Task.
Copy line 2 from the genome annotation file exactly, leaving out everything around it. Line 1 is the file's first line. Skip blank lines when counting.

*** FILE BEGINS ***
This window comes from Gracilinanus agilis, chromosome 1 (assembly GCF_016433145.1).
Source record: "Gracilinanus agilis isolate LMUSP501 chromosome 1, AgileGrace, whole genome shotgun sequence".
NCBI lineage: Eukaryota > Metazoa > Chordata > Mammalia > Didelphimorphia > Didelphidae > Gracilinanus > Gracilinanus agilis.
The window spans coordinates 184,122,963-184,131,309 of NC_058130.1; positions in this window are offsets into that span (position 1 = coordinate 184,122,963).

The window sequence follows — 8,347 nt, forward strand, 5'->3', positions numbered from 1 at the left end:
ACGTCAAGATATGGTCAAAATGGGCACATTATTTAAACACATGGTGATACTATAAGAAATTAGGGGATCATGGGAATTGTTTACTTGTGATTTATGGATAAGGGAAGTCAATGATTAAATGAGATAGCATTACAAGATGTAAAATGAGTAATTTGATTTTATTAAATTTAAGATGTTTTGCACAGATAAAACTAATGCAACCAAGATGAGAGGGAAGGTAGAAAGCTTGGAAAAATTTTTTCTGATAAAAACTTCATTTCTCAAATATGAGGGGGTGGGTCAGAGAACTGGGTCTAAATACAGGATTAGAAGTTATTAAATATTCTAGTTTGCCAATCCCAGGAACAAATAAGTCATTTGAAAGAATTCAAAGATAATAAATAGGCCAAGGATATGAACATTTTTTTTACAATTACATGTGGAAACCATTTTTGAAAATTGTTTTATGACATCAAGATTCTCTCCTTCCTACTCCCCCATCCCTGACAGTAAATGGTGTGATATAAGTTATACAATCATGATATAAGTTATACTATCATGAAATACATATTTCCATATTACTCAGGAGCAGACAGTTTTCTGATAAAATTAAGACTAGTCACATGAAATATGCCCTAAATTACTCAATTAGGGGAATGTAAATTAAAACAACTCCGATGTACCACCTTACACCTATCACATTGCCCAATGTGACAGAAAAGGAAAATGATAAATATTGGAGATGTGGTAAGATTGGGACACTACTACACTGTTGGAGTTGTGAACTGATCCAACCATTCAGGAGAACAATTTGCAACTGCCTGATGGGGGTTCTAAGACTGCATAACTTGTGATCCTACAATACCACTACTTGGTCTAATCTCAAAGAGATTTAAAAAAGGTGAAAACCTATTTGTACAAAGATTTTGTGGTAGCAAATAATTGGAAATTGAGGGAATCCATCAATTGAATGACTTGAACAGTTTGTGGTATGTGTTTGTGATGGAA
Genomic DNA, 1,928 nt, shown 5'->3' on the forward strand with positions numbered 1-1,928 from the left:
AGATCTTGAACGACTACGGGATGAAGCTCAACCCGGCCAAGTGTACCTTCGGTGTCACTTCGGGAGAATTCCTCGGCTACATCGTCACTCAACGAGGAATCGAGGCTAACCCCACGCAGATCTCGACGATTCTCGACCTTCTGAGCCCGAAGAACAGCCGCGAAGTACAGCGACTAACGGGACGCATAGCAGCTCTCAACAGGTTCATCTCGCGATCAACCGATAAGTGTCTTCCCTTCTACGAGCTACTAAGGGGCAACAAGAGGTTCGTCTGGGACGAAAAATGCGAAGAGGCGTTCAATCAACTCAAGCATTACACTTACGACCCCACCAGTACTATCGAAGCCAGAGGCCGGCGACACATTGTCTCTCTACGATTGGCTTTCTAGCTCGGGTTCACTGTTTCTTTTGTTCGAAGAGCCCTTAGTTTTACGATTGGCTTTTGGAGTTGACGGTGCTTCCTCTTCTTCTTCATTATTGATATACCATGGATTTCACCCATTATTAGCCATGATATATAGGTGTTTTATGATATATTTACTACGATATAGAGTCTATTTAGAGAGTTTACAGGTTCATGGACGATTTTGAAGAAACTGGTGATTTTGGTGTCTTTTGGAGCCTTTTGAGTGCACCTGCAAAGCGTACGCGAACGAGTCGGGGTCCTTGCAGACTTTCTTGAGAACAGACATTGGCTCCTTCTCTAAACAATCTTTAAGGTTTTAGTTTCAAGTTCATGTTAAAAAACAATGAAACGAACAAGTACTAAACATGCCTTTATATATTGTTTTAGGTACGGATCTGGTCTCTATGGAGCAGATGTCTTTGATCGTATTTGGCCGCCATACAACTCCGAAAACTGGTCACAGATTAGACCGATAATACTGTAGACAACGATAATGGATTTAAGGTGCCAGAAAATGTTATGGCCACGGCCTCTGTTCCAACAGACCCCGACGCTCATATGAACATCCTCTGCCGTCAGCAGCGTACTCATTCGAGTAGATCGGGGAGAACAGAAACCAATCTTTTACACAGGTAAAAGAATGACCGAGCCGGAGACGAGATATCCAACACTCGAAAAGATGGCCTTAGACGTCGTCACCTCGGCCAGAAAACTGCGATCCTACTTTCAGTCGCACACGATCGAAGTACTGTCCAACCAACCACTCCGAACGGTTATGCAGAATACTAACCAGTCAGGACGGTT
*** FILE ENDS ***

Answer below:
Source record: "Gracilinanus agilis isolate LMUSP501 chromosome 1, AgileGrace, whole genome shotgun sequence".